Kabouterke wrote:But you said it yourself, they oppress people in the name of Buddhism. They did it in the name of Buddhism, full stop. There's just no debating about that. As far as politics, news and conflict goes, it's what's done in the name of Buddhism that counts.
You didn't answer my question.
Anyone can do anything in the name of anything.
With all of these milliosn of posts I've written today, I tried to show that I actually agree with you. I don't believe they are real Buddhists. [..] For them, for everybody it was "Buddhist violence": it came from a group that is Buddhist.
So which is it? Are they Buddhists, or not?
Someone says they burned your house down in the name of Buddhism, you have all the reason in the world to believe what they say.
If a mathematician says they burned your house down in the name of Calculus, we have all the reason in the world to believe what they say...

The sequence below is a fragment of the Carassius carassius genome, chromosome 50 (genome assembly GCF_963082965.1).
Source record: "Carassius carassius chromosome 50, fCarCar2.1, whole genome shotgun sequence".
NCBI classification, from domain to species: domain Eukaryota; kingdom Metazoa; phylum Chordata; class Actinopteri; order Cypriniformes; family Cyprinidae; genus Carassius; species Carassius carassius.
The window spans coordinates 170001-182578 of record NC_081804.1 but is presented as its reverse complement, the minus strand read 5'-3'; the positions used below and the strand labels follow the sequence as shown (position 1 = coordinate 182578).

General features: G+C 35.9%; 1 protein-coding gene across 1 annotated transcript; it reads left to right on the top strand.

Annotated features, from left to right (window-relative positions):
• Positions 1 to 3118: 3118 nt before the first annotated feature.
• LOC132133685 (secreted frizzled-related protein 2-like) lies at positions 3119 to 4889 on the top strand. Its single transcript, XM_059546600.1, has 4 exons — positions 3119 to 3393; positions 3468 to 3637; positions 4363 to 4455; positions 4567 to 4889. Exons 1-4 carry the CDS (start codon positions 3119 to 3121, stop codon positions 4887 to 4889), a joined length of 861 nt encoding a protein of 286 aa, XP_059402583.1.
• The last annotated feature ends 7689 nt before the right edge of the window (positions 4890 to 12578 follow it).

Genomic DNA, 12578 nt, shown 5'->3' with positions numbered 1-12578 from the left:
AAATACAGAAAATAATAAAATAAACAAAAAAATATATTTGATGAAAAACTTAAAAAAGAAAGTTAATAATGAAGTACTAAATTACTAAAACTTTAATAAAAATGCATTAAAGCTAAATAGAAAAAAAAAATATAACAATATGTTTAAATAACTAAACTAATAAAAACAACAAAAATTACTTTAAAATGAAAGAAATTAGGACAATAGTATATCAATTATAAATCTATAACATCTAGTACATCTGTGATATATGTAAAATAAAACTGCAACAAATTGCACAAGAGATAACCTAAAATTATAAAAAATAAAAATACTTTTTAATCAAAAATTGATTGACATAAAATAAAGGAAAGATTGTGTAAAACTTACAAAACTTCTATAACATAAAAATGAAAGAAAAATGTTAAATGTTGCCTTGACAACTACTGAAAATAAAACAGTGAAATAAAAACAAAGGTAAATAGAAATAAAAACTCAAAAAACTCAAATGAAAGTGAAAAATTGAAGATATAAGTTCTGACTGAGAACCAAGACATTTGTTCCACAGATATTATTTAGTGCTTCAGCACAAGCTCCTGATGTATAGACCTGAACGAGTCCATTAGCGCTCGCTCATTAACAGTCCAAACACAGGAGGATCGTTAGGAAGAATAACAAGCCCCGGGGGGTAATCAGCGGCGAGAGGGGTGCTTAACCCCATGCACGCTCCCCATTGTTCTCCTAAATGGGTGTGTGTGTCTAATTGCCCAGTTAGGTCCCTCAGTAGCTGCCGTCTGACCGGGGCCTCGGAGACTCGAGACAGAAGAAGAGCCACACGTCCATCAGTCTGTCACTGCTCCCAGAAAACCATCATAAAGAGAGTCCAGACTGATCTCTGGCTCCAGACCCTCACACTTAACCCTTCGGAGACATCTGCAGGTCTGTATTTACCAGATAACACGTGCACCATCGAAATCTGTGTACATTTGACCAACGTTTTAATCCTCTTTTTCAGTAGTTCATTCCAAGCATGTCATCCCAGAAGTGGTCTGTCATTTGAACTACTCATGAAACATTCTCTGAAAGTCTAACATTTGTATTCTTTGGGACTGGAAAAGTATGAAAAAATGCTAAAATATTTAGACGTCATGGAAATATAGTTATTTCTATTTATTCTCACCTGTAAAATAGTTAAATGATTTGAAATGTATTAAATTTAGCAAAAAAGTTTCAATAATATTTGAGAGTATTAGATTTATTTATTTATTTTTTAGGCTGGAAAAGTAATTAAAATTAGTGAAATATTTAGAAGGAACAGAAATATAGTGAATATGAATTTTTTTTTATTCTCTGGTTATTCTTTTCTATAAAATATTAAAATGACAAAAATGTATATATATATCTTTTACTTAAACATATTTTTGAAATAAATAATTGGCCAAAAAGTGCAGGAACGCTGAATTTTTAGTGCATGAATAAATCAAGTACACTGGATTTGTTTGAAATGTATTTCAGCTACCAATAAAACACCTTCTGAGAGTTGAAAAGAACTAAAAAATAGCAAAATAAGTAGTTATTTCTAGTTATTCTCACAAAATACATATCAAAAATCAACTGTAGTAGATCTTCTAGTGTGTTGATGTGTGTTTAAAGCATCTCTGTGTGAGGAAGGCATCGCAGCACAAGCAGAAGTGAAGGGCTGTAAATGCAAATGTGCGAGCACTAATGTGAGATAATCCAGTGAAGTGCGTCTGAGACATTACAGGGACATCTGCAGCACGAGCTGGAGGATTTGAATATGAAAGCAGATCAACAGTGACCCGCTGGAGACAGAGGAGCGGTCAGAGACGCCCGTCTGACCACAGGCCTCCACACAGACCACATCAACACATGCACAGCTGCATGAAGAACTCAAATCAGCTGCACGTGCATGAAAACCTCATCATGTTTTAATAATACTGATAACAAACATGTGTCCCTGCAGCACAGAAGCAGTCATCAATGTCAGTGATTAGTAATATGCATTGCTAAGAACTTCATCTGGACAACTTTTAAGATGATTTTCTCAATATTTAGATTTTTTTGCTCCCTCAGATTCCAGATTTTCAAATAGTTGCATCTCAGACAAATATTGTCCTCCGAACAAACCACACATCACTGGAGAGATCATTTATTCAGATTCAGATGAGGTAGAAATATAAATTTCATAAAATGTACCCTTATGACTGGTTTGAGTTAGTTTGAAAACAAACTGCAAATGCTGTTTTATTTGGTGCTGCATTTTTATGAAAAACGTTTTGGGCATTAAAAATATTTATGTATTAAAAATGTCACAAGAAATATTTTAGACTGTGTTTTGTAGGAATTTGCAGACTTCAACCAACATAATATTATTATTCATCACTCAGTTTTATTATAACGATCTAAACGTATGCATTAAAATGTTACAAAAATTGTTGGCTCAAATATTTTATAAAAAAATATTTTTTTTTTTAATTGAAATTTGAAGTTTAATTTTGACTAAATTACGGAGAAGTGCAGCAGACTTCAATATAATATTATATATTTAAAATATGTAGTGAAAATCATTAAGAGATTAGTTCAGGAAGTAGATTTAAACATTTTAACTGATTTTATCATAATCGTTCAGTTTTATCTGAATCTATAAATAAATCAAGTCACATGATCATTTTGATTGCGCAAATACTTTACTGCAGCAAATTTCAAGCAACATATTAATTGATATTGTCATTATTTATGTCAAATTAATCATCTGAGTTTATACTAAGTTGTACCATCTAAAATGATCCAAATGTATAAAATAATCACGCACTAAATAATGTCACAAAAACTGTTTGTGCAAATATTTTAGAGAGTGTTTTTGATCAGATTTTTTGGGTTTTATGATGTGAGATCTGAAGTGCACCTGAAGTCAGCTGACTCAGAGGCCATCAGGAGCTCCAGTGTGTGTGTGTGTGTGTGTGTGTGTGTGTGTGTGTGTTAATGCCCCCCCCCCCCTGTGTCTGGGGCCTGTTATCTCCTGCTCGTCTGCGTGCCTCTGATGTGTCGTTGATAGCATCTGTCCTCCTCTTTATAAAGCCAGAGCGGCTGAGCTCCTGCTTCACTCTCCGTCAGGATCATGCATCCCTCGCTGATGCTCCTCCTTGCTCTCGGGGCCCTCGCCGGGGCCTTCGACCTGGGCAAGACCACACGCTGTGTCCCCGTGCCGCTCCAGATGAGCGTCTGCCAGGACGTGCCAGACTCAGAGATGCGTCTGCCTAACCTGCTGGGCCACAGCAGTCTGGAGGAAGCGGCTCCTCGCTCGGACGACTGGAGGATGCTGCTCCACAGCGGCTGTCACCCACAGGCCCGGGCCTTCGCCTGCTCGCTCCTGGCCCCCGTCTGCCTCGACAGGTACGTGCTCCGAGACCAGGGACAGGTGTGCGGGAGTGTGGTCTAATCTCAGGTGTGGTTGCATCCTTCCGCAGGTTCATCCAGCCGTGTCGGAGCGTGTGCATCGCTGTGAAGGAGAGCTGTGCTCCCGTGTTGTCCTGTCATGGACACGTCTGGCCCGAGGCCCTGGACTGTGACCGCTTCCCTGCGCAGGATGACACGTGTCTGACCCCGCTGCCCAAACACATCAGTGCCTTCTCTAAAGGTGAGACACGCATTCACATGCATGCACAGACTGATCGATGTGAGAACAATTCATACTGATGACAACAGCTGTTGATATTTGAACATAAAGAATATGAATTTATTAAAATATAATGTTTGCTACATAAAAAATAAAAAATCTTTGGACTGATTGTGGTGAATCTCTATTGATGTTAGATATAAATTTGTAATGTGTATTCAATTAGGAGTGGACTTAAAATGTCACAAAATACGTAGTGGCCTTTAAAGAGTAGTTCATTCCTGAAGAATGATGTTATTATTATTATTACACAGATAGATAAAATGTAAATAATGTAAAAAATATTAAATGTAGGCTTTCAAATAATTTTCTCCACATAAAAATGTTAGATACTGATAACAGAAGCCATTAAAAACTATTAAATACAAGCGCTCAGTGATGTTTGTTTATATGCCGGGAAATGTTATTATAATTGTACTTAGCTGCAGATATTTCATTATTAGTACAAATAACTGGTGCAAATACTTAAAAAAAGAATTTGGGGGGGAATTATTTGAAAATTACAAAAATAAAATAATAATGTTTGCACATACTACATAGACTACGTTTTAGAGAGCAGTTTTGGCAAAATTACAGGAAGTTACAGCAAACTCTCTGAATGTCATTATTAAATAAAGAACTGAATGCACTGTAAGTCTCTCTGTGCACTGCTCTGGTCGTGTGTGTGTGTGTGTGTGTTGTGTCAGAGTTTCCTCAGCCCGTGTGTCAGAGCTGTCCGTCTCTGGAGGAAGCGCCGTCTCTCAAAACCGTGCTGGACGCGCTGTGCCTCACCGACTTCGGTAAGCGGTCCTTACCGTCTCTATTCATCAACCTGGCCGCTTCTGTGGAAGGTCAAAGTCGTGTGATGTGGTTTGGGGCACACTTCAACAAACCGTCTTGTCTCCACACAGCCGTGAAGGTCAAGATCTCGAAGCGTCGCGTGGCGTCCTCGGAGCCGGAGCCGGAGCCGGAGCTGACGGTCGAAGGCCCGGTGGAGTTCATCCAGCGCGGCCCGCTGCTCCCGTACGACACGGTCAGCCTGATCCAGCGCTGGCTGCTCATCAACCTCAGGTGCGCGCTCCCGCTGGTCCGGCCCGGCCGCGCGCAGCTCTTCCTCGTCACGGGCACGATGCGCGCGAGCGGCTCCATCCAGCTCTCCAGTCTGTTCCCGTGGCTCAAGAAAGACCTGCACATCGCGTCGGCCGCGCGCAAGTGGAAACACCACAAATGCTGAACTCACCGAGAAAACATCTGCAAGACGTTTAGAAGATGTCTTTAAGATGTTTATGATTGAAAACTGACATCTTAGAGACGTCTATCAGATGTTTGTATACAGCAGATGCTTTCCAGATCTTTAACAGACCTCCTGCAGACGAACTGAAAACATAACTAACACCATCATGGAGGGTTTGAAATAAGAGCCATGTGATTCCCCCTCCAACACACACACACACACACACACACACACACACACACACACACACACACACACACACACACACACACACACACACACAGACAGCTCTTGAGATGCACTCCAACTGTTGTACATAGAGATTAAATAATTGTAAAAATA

A more accurate headline for these news articles would read "Violent mob posing as Buddhist monks terrorizes Muslim minority."
Kabouterke wrote:mettafuture wrote:Lazy_eye wrote:I think we can make the topic under discussion a little more focused if we ask instead: "is committing violence consistent with the Buddha's teachings?"
This is indeed a more nuanced way to look at this topic.
As far as I've seen, evidence to support such a correlation has yet been presented.
Is it necessary to find evidence of that?
If you want to give credence to the concept of "Buddhist violence", yes. Without it, you just have a group of people, with no clear religious affiliation, doing violent acts while posing as Buddhists.